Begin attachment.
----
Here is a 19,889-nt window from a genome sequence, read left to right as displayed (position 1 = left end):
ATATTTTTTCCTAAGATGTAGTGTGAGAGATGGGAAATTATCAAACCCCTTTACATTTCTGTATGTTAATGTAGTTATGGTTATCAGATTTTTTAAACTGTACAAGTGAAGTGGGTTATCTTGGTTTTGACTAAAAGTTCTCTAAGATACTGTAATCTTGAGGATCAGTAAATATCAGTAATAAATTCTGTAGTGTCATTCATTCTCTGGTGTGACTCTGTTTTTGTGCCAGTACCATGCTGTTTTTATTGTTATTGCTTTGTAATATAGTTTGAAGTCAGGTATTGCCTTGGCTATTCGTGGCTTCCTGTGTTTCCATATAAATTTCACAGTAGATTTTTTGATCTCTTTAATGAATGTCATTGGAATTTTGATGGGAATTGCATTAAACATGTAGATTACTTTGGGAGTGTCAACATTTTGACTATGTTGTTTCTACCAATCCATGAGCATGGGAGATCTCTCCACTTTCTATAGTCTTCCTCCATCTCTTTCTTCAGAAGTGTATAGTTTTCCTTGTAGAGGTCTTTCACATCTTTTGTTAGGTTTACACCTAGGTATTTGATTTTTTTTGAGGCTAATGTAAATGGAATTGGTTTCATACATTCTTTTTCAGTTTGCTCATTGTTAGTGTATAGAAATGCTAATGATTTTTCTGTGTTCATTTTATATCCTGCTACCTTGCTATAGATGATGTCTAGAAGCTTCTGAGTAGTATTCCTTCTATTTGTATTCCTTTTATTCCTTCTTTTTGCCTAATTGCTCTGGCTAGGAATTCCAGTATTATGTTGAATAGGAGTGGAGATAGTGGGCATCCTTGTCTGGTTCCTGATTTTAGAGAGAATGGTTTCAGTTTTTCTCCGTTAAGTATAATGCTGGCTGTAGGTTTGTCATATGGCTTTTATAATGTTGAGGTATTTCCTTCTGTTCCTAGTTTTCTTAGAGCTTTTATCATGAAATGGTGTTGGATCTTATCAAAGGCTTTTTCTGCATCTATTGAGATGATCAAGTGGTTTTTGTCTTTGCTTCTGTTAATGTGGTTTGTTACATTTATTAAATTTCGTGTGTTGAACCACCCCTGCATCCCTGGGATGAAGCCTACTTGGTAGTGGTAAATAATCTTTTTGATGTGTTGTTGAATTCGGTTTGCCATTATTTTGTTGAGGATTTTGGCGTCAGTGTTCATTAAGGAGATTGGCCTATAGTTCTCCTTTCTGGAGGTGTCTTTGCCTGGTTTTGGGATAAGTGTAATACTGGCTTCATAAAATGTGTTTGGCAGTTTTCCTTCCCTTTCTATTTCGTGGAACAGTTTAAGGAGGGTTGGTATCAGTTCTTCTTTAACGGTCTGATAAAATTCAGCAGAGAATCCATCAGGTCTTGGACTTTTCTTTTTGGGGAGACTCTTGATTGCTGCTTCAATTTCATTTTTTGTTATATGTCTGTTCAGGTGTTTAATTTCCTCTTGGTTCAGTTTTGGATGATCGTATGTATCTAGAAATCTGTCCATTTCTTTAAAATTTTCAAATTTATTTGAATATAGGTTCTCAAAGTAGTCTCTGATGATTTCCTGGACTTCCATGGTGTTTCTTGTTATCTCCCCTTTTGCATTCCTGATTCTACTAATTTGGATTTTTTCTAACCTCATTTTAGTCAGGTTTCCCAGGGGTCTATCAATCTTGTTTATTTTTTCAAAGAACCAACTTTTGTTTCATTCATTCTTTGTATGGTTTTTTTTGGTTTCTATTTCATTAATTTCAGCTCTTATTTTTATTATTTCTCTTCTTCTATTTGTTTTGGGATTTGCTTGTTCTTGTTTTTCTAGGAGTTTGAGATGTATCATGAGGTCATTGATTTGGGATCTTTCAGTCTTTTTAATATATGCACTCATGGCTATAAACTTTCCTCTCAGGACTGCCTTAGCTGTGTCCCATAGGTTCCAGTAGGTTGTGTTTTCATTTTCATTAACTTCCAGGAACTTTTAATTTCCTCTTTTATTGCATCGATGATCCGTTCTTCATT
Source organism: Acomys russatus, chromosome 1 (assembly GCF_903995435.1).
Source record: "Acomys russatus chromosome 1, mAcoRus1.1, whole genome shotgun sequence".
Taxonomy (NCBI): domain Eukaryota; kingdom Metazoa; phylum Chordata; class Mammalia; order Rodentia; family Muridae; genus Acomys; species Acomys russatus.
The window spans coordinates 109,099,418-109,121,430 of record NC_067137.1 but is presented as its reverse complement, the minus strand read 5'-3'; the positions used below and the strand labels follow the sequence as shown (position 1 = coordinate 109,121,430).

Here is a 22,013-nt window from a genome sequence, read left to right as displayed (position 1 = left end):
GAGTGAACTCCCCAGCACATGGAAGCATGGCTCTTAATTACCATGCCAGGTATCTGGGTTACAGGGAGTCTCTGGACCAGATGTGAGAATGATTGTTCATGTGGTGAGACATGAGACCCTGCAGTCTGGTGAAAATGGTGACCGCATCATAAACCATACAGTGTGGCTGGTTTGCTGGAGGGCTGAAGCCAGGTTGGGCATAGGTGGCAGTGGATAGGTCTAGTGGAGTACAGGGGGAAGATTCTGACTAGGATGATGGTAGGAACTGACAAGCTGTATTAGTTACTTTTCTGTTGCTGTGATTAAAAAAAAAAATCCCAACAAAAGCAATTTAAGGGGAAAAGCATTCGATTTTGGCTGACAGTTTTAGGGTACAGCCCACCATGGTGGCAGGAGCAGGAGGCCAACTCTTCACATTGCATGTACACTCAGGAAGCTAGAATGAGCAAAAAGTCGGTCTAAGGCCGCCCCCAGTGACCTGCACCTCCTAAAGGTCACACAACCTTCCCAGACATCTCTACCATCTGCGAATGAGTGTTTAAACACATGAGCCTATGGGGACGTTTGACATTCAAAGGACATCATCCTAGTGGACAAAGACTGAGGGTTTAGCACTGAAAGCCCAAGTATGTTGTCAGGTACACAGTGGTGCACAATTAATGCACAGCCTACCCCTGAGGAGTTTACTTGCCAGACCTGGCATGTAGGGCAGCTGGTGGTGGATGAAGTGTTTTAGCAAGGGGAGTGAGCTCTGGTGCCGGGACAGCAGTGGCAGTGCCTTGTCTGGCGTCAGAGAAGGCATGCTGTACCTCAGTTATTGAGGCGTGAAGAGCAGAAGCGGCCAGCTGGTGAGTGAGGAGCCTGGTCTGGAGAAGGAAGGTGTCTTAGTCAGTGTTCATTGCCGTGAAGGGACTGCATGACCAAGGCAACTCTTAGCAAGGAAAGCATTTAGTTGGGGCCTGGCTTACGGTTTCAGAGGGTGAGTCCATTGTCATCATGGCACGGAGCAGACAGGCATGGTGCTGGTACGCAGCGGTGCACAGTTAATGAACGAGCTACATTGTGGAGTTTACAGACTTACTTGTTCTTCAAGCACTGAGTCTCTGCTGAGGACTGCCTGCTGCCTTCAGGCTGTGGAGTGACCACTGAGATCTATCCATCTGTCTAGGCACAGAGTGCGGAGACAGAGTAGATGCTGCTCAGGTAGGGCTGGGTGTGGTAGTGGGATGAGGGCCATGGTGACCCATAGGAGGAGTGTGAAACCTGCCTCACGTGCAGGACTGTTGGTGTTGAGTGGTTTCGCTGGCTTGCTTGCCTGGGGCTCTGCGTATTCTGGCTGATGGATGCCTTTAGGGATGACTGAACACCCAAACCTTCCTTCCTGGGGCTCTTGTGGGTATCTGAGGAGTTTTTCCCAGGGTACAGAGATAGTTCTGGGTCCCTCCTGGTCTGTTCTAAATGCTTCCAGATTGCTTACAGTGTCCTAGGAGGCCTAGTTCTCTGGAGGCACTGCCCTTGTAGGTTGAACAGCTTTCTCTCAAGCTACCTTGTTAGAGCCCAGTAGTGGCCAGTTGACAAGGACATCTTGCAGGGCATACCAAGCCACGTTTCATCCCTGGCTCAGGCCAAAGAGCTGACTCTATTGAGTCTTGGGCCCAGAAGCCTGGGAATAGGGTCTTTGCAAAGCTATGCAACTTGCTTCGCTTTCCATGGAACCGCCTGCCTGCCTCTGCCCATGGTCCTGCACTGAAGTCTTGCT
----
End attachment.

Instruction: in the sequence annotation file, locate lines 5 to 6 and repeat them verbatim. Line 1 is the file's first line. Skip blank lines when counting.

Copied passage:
Taxonomy (NCBI): domain Eukaryota; kingdom Metazoa; phylum Chordata; class Mammalia; order Rodentia; family Muridae; genus Acomys; species Acomys russatus.
The window spans coordinates 109,099,418-109,121,430 of record NC_067137.1 but is presented as its reverse complement, the minus strand read 5'-3'; the positions used below and the strand labels follow the sequence as shown (position 1 = coordinate 109,121,430).